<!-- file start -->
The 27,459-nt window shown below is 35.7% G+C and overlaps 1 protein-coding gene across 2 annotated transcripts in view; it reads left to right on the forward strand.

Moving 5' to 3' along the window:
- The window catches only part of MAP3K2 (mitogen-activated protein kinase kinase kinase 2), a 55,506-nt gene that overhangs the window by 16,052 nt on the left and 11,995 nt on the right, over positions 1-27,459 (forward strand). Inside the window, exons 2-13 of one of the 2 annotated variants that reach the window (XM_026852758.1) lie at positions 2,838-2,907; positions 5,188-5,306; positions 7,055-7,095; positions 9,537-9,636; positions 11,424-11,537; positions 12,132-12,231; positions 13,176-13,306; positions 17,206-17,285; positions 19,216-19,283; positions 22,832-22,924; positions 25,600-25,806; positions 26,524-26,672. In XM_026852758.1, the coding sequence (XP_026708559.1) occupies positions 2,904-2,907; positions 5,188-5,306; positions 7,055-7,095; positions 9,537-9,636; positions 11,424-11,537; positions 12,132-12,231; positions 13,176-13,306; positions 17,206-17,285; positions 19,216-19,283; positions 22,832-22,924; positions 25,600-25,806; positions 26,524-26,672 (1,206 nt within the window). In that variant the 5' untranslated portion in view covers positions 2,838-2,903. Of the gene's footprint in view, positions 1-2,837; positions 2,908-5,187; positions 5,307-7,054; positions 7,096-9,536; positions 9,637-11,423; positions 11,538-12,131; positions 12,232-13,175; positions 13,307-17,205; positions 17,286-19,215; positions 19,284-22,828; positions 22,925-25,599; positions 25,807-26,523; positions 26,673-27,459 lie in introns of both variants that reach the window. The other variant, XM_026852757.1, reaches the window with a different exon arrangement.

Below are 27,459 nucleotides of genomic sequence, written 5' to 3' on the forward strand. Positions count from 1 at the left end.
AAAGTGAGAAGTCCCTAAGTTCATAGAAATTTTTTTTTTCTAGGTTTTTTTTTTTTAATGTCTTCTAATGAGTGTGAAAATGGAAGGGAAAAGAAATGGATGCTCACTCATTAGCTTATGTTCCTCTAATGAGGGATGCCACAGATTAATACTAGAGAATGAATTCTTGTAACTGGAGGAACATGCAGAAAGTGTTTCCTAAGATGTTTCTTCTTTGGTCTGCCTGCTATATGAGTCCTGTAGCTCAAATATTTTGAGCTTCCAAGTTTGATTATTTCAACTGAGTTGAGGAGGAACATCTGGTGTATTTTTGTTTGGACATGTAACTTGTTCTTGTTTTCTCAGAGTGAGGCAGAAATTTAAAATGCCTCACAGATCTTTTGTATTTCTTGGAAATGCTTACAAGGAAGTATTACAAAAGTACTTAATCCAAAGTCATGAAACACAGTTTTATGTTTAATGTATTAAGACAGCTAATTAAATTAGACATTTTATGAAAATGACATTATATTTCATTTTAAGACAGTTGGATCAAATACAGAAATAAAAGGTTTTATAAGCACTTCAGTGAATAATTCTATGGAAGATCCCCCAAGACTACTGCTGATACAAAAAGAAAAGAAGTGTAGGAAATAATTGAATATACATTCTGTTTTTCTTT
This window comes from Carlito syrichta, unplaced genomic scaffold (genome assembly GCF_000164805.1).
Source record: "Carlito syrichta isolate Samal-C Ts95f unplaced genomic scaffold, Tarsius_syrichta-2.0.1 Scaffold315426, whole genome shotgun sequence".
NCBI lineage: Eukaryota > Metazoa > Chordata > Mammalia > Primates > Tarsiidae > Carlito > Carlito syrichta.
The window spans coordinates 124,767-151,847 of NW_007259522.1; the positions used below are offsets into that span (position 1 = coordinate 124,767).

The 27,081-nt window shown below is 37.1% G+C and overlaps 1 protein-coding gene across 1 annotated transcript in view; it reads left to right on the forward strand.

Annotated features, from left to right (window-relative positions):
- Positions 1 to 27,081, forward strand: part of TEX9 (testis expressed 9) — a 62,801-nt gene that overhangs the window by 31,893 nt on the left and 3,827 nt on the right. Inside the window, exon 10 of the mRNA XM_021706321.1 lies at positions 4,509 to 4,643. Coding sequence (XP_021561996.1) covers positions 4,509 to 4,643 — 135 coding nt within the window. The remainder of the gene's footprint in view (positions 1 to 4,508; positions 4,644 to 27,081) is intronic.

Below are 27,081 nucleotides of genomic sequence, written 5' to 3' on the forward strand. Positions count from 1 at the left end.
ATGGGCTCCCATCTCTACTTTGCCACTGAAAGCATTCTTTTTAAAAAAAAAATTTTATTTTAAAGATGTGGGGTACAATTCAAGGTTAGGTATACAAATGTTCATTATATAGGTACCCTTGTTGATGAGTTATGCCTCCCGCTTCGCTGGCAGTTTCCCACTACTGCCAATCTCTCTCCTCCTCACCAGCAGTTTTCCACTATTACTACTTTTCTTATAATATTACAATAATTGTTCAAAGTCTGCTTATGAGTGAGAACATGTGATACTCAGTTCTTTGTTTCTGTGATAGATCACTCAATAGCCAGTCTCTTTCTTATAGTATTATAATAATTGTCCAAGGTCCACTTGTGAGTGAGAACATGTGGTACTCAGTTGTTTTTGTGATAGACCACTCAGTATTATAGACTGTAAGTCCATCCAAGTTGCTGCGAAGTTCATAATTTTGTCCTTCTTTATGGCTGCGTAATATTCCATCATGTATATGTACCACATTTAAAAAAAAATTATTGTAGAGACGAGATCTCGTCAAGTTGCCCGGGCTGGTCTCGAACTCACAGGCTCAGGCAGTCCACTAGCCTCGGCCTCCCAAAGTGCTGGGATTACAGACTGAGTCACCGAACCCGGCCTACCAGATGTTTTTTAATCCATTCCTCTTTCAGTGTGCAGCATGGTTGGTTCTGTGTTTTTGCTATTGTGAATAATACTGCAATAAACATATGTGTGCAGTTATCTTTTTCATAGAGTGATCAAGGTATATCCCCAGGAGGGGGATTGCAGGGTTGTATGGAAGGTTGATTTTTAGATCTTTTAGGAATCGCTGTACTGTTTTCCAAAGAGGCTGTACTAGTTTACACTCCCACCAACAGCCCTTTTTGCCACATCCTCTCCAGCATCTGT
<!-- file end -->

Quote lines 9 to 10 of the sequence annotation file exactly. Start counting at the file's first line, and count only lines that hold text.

The window spans coordinates 124,767-151,847 of NW_007259522.1; the positions used below are offsets into that span (position 1 = coordinate 124,767).

The 27,081-nt window shown below is 37.1% G+C and overlaps 1 protein-coding gene across 1 annotated transcript in view; it reads left to right on the forward strand.